Hand and Wrist Pain Prevention for Polymer Clay and Jewelry Artists

Polymer Clay Food Processor

Bead Making Tips for Those Who Suffer From Carpal Tunnel Syndrome, Arthritis and Other Hand Pain Issues:

As a Fimo crafter or jewelry artist, your hands are one of your most important assets. So take care of them! There are definitely things you can do to help protect your hands and wrists from injury, irritation and discomfort.

I am speaking from experience here about wrist pain. A few years ago I was teaching tile mosaic courses and was using tile nippers to cut ‘mountains’ of ceramic and glass tile. After doing this for a year or so, my hands would tingle and go completely numb in just a few minutes of ‘nipping’.

The symptoms got so bad I couldn’t sleep at night with the pain. Turns out I had Carpal Tunnel Syndrome and needed surgery in both wrists. The problem was, up here in Canada (and probably everywhere else), the waiting list was so long that it was a whole year before I could get one hand done and 6 months after that to do the other. I wore wrist braces 24 hrs a day for almost two years, until I was through it.

The surgery went extremely well and I don’t have any tingling or numbness from carpal tunnel any more. Recently however, I’ve developed lumps on my wrists and have been feeling pain in my hands and elbows after subjecting them to strenuous activity. Since my dad and my younger sister both have rheumatoid arthritis, I suspect these new symptoms are telling me that and I need to go in to the doctors office and get checked out.

The reason I brought up this topic today is because several of you indicated that Arthritis has created challenges for you when it comes to bead making. From my carpel tunnel experience, I can understand what you are going through. So here are some things you can do to relieve the pain and to even help prevent it from happening in the first place.

1) Talk with your doctor: Some injuries and conditions are made better with use and some get worse. So finding out which one applies to your situation is very important. You do not want to cause further damage to your body.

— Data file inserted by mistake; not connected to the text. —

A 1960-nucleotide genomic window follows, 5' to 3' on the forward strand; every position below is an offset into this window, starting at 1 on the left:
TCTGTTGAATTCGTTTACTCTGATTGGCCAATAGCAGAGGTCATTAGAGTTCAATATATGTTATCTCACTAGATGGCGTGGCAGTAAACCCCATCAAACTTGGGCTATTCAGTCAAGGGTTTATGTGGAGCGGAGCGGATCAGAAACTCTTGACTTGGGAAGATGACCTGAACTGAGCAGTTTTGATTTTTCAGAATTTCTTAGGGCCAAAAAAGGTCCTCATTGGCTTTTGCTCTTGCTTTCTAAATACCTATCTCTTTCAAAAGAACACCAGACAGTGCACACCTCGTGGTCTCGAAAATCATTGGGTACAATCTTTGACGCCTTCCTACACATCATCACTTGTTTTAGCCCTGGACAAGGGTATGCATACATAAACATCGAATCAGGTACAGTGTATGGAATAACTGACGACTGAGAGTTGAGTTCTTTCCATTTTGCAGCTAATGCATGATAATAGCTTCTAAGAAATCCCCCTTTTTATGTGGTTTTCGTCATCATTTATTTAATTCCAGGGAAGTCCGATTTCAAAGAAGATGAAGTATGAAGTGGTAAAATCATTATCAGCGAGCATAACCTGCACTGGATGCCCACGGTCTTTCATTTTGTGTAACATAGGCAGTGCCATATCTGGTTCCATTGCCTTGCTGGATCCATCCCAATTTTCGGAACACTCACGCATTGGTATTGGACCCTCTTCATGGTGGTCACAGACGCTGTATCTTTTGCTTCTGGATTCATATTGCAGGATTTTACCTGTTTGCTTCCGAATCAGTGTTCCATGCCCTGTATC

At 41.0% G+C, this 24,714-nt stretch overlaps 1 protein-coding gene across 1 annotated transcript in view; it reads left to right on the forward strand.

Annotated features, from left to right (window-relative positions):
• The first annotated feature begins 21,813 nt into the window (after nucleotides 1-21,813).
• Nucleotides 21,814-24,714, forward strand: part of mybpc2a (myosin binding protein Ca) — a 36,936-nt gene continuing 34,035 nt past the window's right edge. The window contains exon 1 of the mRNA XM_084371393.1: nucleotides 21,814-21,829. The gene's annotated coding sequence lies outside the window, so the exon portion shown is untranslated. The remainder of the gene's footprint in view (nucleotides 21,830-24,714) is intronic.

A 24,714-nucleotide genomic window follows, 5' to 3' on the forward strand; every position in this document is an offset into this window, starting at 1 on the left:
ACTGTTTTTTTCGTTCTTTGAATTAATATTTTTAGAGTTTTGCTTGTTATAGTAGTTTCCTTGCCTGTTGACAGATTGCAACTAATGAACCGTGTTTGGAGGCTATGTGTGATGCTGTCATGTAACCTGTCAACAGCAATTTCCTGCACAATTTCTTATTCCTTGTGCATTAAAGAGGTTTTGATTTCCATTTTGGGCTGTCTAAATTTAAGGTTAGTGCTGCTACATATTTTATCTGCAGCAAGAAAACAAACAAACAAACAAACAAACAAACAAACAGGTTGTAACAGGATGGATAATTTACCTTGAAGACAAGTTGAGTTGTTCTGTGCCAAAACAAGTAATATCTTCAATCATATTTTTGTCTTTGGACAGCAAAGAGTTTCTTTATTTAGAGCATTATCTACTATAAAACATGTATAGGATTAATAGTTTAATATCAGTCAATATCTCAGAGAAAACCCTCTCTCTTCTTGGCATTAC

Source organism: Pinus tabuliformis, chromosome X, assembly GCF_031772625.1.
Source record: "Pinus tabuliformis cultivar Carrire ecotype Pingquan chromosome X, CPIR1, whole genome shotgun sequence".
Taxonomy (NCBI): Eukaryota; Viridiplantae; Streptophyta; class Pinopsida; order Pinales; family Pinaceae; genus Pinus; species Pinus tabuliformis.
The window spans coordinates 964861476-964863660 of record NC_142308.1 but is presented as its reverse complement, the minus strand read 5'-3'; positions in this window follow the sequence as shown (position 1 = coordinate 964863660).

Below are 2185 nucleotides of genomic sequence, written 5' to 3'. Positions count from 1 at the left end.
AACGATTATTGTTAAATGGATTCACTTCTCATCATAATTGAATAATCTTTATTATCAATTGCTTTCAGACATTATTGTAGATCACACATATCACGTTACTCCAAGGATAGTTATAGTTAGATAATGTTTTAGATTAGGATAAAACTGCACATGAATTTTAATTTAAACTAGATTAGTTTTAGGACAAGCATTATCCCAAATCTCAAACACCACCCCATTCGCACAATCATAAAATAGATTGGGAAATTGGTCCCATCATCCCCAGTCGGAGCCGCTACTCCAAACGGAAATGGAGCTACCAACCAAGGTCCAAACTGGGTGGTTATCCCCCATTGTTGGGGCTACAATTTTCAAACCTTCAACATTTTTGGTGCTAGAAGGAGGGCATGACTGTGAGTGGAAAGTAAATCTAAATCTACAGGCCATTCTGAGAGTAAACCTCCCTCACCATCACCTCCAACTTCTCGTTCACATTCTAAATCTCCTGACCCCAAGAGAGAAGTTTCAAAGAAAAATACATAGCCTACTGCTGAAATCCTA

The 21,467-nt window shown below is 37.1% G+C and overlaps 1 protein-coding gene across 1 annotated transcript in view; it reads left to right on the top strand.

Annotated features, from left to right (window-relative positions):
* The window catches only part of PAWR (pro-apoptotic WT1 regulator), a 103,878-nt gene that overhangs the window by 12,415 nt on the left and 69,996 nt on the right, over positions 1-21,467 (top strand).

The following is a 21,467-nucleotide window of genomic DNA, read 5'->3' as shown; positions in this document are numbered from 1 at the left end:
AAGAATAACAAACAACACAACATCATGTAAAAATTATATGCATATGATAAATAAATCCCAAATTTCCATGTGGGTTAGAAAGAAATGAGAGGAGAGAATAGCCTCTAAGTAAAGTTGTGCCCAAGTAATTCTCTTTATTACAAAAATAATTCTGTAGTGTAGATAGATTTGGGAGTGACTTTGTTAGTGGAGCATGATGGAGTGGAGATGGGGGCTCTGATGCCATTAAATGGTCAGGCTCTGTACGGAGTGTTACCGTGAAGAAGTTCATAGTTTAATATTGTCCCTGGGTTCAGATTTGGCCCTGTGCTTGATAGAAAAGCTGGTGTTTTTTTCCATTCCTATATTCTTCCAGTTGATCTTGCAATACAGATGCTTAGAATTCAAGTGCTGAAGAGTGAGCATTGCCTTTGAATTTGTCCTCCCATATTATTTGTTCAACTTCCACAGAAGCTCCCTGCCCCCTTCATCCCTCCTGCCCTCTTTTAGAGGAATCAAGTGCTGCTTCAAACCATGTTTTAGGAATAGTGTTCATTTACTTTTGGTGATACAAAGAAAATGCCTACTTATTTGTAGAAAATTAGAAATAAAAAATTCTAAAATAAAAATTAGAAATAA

2) Take breaks: If you are working on a particular polymer clay project that has repetitive movements, such as cranking the pasta machine, or sanding beads, make sure to stop every 10 minutes or so to move your hands and wrists in a different way. You can try making your hands into a fist, opening them wide, and rotating in circles. A resource to check out with some exercises you can do for preventing and healing** Carpal Tunnel Syndrome and repetitive stress injuries is: http://www.mydailyyoga.com/yoga/rsi.html

3) Avoid doing squeeze motions: When my hands and wrists are in pain, nothing makes them sore quicker than the squeezing motion. Kneading clay, cutting thick wire with pliers and cutting with scissors are all squeezing motions. Limit the length of time you do any one of these activities. Switch to a different type of movement before your hands start to go numb or tingle, which is usually a sign you’ve pushed them too far.

4) Use tools that will do the hard work for you: Use your pasta machine to mix colors instead of your hands. If manually cranking a pasta machine creates strain on your wrists and elbows, there are models that come fitted with electric motors. A food processor can be an enormous help for conditioning clay too. It does a nice job of chopping up stiff clay, and in the process, warms/softens the clay for easier hand mixing. For more info, read this article: A Super Handy Polymer Clay Tool